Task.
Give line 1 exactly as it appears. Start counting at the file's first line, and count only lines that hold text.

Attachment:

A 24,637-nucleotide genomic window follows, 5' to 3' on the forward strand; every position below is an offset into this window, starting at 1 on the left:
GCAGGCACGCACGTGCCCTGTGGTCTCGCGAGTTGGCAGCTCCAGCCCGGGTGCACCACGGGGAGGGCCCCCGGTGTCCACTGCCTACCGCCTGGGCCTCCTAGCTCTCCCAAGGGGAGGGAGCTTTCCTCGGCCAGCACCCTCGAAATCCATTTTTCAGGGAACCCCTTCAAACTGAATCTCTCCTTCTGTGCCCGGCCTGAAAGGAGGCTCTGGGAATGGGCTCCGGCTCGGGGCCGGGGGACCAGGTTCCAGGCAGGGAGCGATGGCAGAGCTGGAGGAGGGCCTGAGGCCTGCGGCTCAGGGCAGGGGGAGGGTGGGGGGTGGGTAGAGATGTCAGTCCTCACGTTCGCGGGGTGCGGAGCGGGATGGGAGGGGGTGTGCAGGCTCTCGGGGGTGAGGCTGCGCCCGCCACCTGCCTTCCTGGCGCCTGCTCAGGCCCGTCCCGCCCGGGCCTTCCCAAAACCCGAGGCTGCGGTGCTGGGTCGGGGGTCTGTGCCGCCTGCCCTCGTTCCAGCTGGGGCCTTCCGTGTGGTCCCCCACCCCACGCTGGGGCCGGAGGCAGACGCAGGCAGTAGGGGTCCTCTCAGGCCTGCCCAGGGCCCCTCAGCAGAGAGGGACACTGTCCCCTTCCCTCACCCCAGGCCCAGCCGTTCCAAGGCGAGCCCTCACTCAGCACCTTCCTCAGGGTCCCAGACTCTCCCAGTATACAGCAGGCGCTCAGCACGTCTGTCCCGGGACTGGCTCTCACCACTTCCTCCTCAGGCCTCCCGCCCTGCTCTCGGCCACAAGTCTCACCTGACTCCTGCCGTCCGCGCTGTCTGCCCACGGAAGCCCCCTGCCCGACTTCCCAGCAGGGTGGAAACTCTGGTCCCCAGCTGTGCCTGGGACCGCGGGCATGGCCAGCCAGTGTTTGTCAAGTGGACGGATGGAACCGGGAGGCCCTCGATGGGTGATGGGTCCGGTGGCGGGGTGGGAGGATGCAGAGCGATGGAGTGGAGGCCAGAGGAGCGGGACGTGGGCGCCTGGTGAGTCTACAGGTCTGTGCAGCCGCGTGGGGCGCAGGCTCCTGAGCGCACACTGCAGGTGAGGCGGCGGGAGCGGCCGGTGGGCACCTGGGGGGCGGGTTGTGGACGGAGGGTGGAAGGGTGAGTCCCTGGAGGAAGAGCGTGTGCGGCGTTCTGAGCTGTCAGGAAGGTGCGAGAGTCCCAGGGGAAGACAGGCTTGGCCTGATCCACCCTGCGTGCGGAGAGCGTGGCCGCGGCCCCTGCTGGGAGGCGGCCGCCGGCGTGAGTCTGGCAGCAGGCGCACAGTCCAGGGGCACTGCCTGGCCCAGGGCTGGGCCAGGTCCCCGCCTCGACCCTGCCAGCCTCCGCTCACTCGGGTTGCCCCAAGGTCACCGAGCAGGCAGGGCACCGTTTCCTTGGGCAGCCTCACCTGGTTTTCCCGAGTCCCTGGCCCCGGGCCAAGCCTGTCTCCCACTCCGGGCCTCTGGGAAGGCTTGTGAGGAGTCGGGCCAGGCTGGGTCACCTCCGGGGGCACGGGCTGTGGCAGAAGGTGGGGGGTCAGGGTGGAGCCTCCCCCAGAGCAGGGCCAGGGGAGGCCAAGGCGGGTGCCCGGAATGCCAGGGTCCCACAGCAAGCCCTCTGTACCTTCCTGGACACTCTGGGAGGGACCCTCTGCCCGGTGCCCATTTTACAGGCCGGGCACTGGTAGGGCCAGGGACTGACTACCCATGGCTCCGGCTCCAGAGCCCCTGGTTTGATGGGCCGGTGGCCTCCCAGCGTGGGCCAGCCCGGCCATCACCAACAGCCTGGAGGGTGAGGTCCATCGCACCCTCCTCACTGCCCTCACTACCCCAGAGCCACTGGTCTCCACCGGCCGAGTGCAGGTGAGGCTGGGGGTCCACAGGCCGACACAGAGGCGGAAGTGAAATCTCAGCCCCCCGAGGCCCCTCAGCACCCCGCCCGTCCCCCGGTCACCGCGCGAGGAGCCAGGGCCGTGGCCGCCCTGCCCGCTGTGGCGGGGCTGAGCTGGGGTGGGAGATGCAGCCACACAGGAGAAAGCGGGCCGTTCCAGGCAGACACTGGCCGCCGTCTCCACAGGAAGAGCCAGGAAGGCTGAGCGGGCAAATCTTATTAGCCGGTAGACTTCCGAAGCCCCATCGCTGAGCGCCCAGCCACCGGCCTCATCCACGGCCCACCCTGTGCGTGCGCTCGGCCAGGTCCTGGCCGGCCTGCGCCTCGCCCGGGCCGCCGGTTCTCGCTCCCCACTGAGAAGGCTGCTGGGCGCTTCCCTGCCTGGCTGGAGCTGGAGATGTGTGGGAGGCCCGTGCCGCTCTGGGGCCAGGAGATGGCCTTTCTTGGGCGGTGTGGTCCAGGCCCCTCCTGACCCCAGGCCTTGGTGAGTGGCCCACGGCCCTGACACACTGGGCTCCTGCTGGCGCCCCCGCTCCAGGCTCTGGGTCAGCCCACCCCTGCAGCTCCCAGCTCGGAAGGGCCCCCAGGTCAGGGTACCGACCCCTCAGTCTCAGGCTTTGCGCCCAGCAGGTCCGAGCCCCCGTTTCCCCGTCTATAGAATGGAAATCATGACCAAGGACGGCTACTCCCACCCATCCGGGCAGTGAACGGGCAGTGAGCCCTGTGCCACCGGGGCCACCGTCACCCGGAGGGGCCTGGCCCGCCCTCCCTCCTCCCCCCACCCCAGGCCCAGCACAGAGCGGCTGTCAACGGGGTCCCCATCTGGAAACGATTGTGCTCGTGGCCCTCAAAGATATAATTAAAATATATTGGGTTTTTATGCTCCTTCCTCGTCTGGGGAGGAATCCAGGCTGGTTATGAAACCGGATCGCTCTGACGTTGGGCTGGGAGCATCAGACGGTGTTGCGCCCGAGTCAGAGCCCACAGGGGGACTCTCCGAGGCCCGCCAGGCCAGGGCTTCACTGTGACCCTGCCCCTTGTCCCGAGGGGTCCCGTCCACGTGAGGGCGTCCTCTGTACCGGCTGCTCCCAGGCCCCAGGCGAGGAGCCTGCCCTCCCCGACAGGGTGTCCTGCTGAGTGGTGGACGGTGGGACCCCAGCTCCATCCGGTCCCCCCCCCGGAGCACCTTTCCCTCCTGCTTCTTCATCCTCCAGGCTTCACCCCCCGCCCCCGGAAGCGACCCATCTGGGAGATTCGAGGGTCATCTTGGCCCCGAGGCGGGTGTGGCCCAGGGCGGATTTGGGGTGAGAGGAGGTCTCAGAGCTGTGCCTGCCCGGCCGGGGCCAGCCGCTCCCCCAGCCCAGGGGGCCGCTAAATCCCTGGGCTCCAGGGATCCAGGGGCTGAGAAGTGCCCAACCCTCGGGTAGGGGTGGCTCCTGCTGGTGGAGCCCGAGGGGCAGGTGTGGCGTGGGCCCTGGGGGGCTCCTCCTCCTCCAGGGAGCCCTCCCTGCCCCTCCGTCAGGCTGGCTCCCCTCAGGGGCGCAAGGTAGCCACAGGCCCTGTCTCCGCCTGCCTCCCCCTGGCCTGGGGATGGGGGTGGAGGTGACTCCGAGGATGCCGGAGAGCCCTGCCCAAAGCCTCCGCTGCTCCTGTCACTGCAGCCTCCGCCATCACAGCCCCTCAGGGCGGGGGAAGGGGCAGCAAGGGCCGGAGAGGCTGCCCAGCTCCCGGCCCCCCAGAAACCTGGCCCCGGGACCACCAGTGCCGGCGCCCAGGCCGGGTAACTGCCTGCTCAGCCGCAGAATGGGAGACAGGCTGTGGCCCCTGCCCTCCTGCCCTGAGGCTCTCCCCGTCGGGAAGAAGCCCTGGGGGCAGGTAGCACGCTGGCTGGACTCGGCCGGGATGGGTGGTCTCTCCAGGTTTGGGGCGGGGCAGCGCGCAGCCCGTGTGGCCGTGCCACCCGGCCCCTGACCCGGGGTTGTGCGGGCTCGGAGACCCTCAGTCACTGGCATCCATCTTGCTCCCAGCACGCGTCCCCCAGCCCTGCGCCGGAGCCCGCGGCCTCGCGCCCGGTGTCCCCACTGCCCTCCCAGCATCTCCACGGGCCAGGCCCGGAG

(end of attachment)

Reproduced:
A 24,637-nucleotide genomic window follows, 5' to 3' on the forward strand; every position below is an offset into this window, starting at 1 on the left: